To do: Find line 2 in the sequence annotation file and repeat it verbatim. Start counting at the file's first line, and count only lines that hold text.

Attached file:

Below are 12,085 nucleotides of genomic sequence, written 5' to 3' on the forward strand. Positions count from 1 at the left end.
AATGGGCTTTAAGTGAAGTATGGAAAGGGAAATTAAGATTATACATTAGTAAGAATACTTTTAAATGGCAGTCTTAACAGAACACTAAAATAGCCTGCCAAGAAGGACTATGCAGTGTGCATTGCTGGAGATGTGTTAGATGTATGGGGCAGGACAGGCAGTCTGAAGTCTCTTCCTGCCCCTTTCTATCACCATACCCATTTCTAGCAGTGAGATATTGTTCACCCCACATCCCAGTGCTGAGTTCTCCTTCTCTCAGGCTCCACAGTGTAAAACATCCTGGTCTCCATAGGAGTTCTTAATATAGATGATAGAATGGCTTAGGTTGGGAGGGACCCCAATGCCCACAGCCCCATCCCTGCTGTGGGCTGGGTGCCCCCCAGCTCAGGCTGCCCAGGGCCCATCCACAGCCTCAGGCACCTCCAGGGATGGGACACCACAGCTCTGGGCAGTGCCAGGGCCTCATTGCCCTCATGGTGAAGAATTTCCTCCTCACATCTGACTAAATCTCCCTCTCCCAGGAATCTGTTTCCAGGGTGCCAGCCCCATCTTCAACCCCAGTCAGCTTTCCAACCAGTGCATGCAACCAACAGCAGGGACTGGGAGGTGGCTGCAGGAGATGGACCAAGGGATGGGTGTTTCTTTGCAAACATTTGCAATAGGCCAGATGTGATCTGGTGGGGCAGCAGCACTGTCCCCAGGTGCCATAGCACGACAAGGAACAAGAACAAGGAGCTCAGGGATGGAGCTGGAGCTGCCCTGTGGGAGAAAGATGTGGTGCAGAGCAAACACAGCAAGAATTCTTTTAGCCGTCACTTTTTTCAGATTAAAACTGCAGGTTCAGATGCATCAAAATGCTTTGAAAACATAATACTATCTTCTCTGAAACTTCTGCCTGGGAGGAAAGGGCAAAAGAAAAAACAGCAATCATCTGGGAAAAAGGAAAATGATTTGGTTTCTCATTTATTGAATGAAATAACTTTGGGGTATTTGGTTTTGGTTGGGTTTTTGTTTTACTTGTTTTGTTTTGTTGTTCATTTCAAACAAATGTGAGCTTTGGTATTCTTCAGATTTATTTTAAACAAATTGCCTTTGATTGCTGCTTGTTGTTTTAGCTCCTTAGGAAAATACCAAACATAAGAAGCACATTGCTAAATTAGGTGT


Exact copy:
AATGGGCTTTAAGTGAAGTATGGAAAGGGAAATTAAGATTATACATTAGTAAGAATACTTTTAAATGGCAGTCTTAACAGAACACTAAAATAGCCTGCCAAGAAGGACTATGCAGTGTGCATTGCTGGAGATGTGTTAGATGTATGGGGCAGGACAGGCAGTCTGAAGTCTCTTCCTGCCCCTTTCTATCACCATACCCATTTCTAGCAGTGAGATATTGTTCACCCCACATCCCAGTGCTGAGTTCTCCTTCTCTCAGGCTCCACAGTGTAAAACATCCTGGTCTCCATAGGAGTTCTTAATATAGATGATAGAATGGCTTAGGTTGGGAGGGACCCCAATGCCCACAGCCCCATCCCTGCTGTGGGCTGGGTGCCCCCCAGCTCAGGCTGCCCAGGGCCCATCCACAGCCTCAGGCACCTCCAGGGATGGGACACCACAGCTCTGGGCAGTGCCAGGGCCTCATTGCCCTCATGGTGAAGAATTTCCTCCTCACATCTGACTAAATCTCCCTCTCCCAGGAATCTGTTTCCAGGGTGCCAGCCCCATCTTCAACCCCAGTCAGCTTTCCAACCAGTGCATGCAACCAACAGCAGGGACTGGGAGGTGGCTGCAGGAGATGGACCAAGGGATGGGTGTTTCTTTGCAAACATTTGCAATAGGCCAGATGTGATCTGGTGGGGCAGCAGCACTGTCCCCAGGTGCCATAGCACGACAAGGAACAAGAACAAGGAGCTCAGGGATGGAGCTGGAGCTGCCCTGTGGGAGAAAGATGTGGTGCAGAGCAAACACAGCAAGAATTCTTTTAGCCGTCACTTTTTTCAGATTAAAACTGCAGGTTCAGATGCATCAAAATGCTTTGAAAACATAATACTATCTTCTCTGAAACTTCTGCCTGGGAGGAAAGGGCAAAAGAAAAAACAGCAATCATCTGGGAAAAAGGAAAATGATTTGGTTTCTCATTTATTGAATGAAATAACTTTGGGGTATTTGGTTTTGGTTGGGTTTTTGTTTTACTTGTTTTGTTTTGTTGTTCATTTCAAACAAATGTGAGCTTTGGTATTCTTCAGATTTATTTTAAACAAATTGCCTTTGATTGCTGCTTGTTGTTTTAGCTCCTTAGGAAAATACCAAACATAAGAAGCACATTGCTAAATTAGGTGT